buses

Passengers exit the Route 11 bus of Mountain Metro Transit Monday, April 6, 2020, at the downtown Colorado Springs terminal. (The Gazette, Christian Murdock)

The Mountain Metro bus driver and service shortage The Gazette reported Monday is not unique to Colorado Springs. Across the state and country, private companies and public entities have had the same problem incentivizing workers to take gigs that ensure the world goes round like our communities of workers and families need it to.

In an affluent part of Colorado, Summit County, the local public school district in August placed middle and high school students in a lottery for bus pickup because routes had been reduced 39% due to a driver shortage. A month later, the father of an athlete drove a bus to enable the football team to play a Saturday game in Denver.

This “new normal” means families who rely on public transportation aren’t guaranteed the very services they fund with their taxpayer money. It’s a quandary that affects the working class more. The parents who drive into King Soopers before dawn are hurt more than the remote workers who can break from a Zoom call to drive their kids in.

With “help wanted” signs everywhere, the human resource shortage is perhaps most acutely showcased in a predicament at Raising Cane’s. The growing national fast-food chain has 15 restaurants up and down the Interstate 25 corridor between Colorado Springs and Fort Collins. Last Thursday, Bloomberg reported the company is sending about half its office professionals to work in the field as fry cooks, cashiers and employment recruiters.

“It’s no secret that today’s hiring market is a challenge,” said AJ Kumaran, co-CEO of Raising Canes, “and ahead of our massive growth next year, having the support we need is critical. We are all in this together.”

That’s quite the understatement in a time replete with misleading information from powerful officials. Kumaran’s quote is one in a long list of statements from executives in recent weeks that feel — at least to the American workers in a saddled economy — like business leaders are tiptoeing around the obvious: the workforce dilemma is a growing dumpster fire.

Friday’s U.S. Bureau of Labor Statistics reported only 194,000 jobs were created in September. That not only was 47% below the 366,000 jobs created the month prior, but it is also the fewest gained since December 2020, right before the very first Americans were able to receive a COVID-19 vaccine.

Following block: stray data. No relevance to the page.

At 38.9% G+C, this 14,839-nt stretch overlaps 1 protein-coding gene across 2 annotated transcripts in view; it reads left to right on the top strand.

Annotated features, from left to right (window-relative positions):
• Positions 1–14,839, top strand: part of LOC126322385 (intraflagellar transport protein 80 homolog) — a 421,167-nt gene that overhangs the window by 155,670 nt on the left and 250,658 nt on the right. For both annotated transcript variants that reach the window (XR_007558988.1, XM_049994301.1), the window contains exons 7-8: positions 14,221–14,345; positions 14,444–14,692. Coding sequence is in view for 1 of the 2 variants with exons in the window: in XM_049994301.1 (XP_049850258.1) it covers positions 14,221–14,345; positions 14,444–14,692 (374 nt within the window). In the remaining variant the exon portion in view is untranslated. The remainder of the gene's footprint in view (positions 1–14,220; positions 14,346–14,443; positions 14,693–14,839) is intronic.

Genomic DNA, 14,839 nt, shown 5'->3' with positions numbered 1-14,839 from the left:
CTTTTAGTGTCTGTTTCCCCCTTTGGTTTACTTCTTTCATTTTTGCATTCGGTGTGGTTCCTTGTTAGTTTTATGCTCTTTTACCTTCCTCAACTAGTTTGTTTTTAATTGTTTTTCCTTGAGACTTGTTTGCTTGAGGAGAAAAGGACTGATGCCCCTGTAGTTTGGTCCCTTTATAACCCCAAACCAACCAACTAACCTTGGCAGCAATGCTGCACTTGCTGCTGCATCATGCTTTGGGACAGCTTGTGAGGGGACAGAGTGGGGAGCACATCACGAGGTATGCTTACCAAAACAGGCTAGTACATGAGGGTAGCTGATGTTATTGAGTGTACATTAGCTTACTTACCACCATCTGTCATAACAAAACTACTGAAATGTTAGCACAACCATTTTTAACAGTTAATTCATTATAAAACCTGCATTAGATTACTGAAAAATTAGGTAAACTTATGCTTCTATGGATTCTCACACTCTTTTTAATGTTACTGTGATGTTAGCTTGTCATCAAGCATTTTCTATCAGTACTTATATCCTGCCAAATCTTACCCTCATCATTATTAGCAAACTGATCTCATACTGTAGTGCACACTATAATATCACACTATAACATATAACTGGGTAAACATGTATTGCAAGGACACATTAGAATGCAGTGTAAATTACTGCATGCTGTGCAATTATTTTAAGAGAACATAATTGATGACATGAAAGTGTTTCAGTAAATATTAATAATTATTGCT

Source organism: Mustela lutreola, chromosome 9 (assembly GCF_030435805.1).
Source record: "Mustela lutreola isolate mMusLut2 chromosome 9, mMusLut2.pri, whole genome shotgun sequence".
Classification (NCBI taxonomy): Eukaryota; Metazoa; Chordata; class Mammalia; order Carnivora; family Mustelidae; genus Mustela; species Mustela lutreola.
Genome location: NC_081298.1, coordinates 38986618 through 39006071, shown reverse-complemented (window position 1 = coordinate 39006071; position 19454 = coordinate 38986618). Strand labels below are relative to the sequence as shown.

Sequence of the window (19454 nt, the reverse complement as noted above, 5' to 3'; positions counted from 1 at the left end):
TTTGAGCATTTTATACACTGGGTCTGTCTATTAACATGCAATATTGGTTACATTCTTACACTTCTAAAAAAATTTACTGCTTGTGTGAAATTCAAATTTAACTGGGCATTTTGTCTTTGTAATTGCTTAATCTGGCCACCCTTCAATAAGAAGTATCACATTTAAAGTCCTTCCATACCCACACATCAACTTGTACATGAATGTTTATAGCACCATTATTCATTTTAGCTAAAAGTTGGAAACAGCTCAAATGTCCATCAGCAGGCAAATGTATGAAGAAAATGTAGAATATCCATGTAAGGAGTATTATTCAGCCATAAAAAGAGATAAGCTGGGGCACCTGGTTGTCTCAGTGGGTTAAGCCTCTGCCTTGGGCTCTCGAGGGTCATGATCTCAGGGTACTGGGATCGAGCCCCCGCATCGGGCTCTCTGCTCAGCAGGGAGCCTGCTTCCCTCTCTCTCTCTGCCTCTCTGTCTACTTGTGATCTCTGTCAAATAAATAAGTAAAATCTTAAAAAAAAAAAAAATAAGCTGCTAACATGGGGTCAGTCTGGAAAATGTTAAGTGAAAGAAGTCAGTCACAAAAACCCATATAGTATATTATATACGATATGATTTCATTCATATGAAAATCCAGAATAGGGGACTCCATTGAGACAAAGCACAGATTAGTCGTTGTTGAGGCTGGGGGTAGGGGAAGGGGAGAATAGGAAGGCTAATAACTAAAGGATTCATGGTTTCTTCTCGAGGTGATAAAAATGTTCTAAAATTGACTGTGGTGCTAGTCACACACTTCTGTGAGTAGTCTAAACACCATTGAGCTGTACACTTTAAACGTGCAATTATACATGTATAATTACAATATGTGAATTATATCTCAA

Even worse, women lost 26,000 jobs in September. That’s the worst loss since May 2011, excepting the height of the pandemic shutdown in March and April of 2020. All this in a post-vaccine economy most Americans hoped would roar back to life by now.

Worse yet, these trends seem like they might be the prelude to even more workforce and transportation disruption. The tip of that iceberg might have been seen this weekend when people across Colorado looked down at a phone notice to see they were on one of more than 1,800 flights Southwest Airlines canceled Saturday and Sunday. That included, as the Gazette reported, 164 flights canceled and 224 delayed on Sunday in Denver and the Springs.

As the Southwest dilemma has evolved, the company has blamed disruptions on weather and air traffic control problems. Some speculate the company’s recent announcement of a COVID vaccine mandate for employees played a part. Southwest CEO Gary Kelly said Monday that he’s against making employees take the vaccine, but President Joe Biden’s federal mandate forced the company to impose a mandate.

The Southwest Airlines Pilots Association publicly denied “official or unofficial job actions,” but the union said pilots will continue to overcome “external operational challenges” and said the airline’s operation “has become brittle and subject to massive failures under the slightest pressure.”

The statements — and the service disruption that ground holiday weekend travel to a screeching halt — came in the wake of the union on Friday asking a federal court to block the airline’s vaccine mandate.

While time, good journalistic reporting and legal transparency will tell what exactly is going on with Southwest, we know now there is a growing problem affecting the working class who don’t drive Teslas and hop on NetJets.

This brings us back to Kumaran’s “we are all in this together” claim.

Are we? Does the government’s approach to the pandemic and economy help workers?

The labor shortage is a cruel byproduct of the pandemic, and we’re going to feel it for the foreseeable future. In the meantime, be sure to thank those drivers, pilots and others who continue working through it all.

The Gazette Editorial Board